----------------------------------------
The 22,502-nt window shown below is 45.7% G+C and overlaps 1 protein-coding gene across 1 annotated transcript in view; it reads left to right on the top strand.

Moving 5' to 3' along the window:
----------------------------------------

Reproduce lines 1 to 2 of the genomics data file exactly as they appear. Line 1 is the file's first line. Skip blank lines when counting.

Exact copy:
The 22,502-nt window shown below is 45.7% G+C and overlaps 1 protein-coding gene across 1 annotated transcript in view; it reads left to right on the top strand.

Moving 5' to 3' along the window: